Originally published Wed, December 14, 2011

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Week: February 7, 2012
1 Baylor (31) 24-0 1 1 1 775
2 Notre Dame 23-1 2 2 2 743
3 Connecticut 21-2 3 4 3 710
4 Stanford 20-1 4 5 4 685
5 Duke 19-3 6 8 5 650
6 Miami (FL) 20-3 7 7 6 604
7 Kentucky 21-3 5 15 7 584
8 Maryland 20-3 10 10 8 534
9 Wisconsin-Green Bay 20-0 9 24 9 530
10 Ohio State 21-2 11 NR-RV
10 483
11 Tennessee 17-6 8 3 11 476
12 Delaware 20-1 13 NR 12 434
13 Georgetown 18-5 15 11 14 379
14 Texas A&M 16-5 16 6 15 378
15 Nebraska 19-3 18 NR 13 309
16 Rutgers 17-4 14 12 17 372
17 Louisville 17-6 12 9 20 276
18 Gonzaga 21-3 19 NR-RV
19 234
19 Purdue 19-5 17 21 16 222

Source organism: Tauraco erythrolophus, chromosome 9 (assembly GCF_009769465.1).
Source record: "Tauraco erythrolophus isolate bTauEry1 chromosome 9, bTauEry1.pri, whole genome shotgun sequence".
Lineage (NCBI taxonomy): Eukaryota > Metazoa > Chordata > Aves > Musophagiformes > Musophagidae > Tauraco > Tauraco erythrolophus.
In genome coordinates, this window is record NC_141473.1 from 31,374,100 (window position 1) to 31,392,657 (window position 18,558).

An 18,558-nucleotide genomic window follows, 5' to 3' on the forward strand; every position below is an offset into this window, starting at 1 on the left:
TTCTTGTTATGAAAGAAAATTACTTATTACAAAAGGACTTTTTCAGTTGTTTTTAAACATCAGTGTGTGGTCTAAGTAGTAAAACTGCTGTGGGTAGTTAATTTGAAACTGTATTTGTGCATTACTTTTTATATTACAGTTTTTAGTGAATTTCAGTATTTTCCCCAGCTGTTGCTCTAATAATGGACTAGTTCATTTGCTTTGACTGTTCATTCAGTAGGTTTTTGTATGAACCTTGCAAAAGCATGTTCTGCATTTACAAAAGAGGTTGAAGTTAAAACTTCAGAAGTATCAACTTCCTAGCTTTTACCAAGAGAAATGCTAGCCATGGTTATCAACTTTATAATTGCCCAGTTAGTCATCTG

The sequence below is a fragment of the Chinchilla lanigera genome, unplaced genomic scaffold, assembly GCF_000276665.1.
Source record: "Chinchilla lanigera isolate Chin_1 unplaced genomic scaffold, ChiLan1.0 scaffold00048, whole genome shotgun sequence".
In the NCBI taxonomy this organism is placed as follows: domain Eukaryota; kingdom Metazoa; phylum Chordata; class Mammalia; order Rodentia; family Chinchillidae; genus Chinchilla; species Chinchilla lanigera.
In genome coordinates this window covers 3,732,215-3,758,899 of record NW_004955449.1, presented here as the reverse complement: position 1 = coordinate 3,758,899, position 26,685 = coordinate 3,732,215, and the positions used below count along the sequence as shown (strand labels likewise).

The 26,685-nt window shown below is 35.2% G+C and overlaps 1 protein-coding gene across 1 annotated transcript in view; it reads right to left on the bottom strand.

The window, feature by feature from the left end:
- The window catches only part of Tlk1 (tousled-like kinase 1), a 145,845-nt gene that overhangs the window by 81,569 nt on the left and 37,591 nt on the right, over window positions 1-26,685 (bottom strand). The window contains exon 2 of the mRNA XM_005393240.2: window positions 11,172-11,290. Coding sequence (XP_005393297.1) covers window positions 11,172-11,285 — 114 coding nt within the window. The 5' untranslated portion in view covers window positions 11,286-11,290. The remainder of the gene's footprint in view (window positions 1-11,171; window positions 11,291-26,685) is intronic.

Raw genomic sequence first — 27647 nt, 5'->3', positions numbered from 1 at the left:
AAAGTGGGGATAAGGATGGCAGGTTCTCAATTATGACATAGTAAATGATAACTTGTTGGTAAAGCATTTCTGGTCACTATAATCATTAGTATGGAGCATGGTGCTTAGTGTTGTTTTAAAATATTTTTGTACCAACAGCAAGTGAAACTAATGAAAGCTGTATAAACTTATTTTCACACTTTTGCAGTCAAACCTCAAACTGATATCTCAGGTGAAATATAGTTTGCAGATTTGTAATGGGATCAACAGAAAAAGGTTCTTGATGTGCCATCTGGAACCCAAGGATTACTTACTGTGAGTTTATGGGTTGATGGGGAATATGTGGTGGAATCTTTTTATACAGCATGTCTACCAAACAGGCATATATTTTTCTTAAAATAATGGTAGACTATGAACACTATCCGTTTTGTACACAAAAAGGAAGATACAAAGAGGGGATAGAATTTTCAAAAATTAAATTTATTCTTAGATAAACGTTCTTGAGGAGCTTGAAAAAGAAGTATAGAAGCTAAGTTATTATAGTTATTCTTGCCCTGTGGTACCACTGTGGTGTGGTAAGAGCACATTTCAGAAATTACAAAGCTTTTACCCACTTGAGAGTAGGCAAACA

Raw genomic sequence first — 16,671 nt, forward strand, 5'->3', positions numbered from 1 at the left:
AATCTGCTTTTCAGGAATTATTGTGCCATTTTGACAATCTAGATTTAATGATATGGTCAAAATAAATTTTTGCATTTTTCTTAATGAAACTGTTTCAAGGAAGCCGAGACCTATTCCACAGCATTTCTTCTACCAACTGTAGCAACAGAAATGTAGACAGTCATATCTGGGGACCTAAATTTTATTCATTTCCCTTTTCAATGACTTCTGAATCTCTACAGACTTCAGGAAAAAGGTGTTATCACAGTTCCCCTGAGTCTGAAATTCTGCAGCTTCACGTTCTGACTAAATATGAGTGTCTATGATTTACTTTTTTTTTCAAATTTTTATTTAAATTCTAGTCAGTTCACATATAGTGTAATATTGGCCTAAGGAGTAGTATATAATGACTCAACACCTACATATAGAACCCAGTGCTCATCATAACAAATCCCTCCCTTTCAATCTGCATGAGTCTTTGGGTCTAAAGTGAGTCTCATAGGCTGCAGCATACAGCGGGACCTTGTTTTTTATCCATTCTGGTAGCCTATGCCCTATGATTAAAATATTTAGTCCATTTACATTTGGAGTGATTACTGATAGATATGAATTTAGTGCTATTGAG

20 Georgia 18-6 20 12 21 202
21 Penn State 18-5 21 14 18 176
22 DePaul 17-7 23 18 NR-RV
23 Georgia Tech 16-6 22 NR-RV
22 104
24 South Carolina 18-5 NR-RV
NR 24 46
25 Vanderbilt 18-5 NR-RV
NR 45
Dropped Out: No. 24 North Carolina, No. 25 Kansas.
First-place votes: Total first-place votes received (if any) are indicated in parentheses following school name.
Others receiving votes: St. Bonaventure (22-2) 34; North Carolina (17-6) 19; California (17-6) 18; Florida Gulf Coast (21-2) 16; Middle Tennessee (19-5) 15; Texas-El Paso (20-2) 8; Texas Tech (16-6) 5; Brigham Young (21-4) 4; Fresno State (19-4) 4; St. John's (15-8) 4; Princeton (15-4) 3; Oklahoma (15-7) 2; West Virginia (17-6) 2; Kansas State (15-7) 1.
Rank remains unchanged since last week
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Credit: Courtesy Women's Basketball Coaches Association (WBCA). The weekly Division I Top 25 Coaches' Poll, sponsored by USA Today and ESPN, is based on voting by a Board of Coaches made up of 31 head coaches at Division I institutions all of whom are WBCA members.